December 4, 2017 The Cure – Wish At 25
Out of the depressing and claustrophobic reclusion of 1989’s Disintegration, The Cure resurfaced in the ’90s from its self-inflicted misery with a more flicker-of-light, hopeful predisposition of the follow-up, Wish. After all, the album contained the celebratory track “Friday, I’m in Love,” which ensured and cemented the English band’s relevance in the advent of the genre-diversified ’90s, when the ever-shifting commercial spotlight had turned its favor from the slick and shiny New Wave Pop and Glam Metal of the ’80s to the reckless and rugged Alternative Rock/Grunge of the decade. Amidst all this music revolution and stylistic evolution, The Cure persisted, with impish smirks on its members’ faces, donned in silly clothes and basking in colorful graffiti glory.
Despite the brimful of sunny Pop sensibilities that brightened it, Wish was steeped also with Robert Smith’s brooding and neurotic tendencies—obviously a remnant of its predecessor and something which his bandmates at the time—Perry Bamonte (guitars, keyboards, six-string bass, piano), Simon Gallup (bass), Porl Thompson (guitars), and Boris Williams (drums, percussion)—happily (or despondently) obliged in.
Twenty-five years after, Wish remains unparalleled in the annals of Alternative Rock/Indie Pop music, which is populated by either hopelessly depressed Cobains or manically poppy Albarns, but rarely could one experience the happy-sad paradox being celebrated in the same album by none other than the King of Gorgeous Mope, Robert Smith and his mates in The Cure. So now, let us celebrate the songs that made Wish come true.
The Cure’s ninth studio album, Wish was released on April 21, 1992 on Fiction in the U.K. and on Elektra in the U.S. It aptly started with the almost-seven-minute, self-indulgent, cacophonic, Shoegaze-styled “Open,” finding Smith and cohorts in their aggressive sonic mood. Then, as if intentionally displaying their seeming bipolar propensities, The Cure launched into the happy-trippy, hair-pulling saccharine overdose of “High,” the album’s multichart-topping lead single. Another nearly instrumental, epic, yet slower song followed in the form of the heartrending Gothic ballad “Apart,” which would not be out of character even if played alongside the tracks of Disintegration; what with lines like “She waits all night to feel his kiss / But always wakes alone / How did we get this far apart? / We used to be so close together / I thought this love would last forever.”
A fan favorite and the album’s longest track, “From the Edge of the Deep Green Sea” was also Smith in his usually lyrically poetic and desperately romantic creative state: “I wish I could just stop / I know another moment will break my heart / Too many tears / Too many times / Too many years I’ve cried for you.” The ensuing “Wendy Time” sped up the beat a bit – dancey and funky, practically a midtempo combo of the earlier singles “Hot Hot Hot!!!” and “Never Enough.” Thereafter, with “Doing The Unstuck,” Smith blew up the bags of confetti of frenetically strummed, heavily flanged guitars and childishly playful vocabulary. Following next was the album’s sweetest delicacy and the pinnacle of The Cure’s ’90s smudged-lipped, handclapped-happy glorious Pop—“Friday, I’m in Love”! What fan, with this song, did not fall in love?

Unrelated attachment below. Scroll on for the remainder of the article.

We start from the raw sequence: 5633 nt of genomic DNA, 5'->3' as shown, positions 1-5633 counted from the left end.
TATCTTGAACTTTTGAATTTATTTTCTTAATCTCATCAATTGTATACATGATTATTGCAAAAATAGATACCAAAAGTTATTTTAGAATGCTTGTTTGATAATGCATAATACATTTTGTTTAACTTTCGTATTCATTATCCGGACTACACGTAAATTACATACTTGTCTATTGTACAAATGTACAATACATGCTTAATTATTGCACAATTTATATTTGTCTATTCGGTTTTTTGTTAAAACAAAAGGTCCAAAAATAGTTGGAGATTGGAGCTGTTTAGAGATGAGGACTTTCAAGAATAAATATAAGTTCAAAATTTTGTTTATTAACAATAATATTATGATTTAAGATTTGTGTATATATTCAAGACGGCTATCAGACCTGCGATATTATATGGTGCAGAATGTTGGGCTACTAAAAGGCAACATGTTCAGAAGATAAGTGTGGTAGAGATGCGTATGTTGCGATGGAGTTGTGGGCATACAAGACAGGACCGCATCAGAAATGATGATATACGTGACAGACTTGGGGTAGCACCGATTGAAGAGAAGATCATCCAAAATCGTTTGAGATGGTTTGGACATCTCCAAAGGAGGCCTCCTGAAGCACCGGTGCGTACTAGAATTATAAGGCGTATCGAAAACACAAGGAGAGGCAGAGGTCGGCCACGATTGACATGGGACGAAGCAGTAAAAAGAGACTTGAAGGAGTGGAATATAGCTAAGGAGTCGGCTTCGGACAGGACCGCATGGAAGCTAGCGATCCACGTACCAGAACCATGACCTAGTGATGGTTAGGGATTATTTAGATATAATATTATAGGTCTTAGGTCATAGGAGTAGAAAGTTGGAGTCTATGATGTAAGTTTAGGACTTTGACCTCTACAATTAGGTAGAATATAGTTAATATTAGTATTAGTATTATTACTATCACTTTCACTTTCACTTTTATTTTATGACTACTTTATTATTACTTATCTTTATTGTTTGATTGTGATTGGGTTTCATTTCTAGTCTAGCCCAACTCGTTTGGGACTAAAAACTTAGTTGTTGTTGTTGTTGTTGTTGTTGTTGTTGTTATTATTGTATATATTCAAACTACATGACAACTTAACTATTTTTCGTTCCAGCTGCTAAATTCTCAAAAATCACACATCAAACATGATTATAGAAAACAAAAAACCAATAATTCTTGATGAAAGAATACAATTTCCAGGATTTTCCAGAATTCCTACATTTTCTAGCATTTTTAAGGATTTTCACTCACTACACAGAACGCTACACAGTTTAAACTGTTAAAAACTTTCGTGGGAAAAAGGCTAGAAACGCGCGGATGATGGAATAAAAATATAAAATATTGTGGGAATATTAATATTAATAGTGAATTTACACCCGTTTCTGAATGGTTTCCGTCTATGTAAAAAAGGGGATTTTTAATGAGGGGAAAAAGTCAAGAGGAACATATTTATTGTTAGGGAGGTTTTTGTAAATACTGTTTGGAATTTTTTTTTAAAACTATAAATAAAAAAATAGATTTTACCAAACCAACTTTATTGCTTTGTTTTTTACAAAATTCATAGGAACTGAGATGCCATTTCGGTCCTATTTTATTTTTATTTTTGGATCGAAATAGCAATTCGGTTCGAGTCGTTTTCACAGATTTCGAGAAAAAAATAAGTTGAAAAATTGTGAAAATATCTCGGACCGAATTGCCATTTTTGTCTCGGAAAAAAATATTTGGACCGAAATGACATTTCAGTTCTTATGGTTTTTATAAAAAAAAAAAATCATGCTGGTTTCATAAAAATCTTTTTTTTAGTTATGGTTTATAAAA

After the brilliant and bright heaven’s high of the preceding track, The Cure suddenly dropped the dark clouds of gloominess with the piano-based “Trust”—double the music, half the lyrics—waddling in feigned certainty, drowning in insecurity. The third and final single off Wish, “A Letter to Elise” was founded on the prior song’s piano balladry—a song that must have launched a thousand broken hearts and pulled countless teardrops from the eyes of all the Indie Pop–savvy Elises in the world. Then, the melodrama was suddenly halted short as the Tribal drumbeats, guitar-heavy rhythm, and aural angularity of “Cut” came grinding in like hanging gardens.
Another black-and-gray throwback from the bleak and rain-soaked Disintegration, the penultimate track “To Wish Impossible Things” had perfectly prepared the listener to Wish’s ominous “End.” Such an apt album closer.
To the eternal miserablist, Wish might glow in comparison with the gloomy quadrumvirate of Faith, Pornography, Disintegration, and Bloodflowers. However, to any fan who shares the manic-depressive eccentricity of The Cure’s eyelined, red-lipped, and nest-haired frontman, Wish remains one of the enduring band’s quartet of commercially successful happy-sad oeuvres, alongside 1985’s The Head on the Door, 1987’s Kiss Me, Kiss Me, Kiss Me, and 1996’s Wild Mood Swings. Twenty-five years did not diminish its sentiments; the passing of time even gave the songs more sense and relevance in the context of the current music landscape.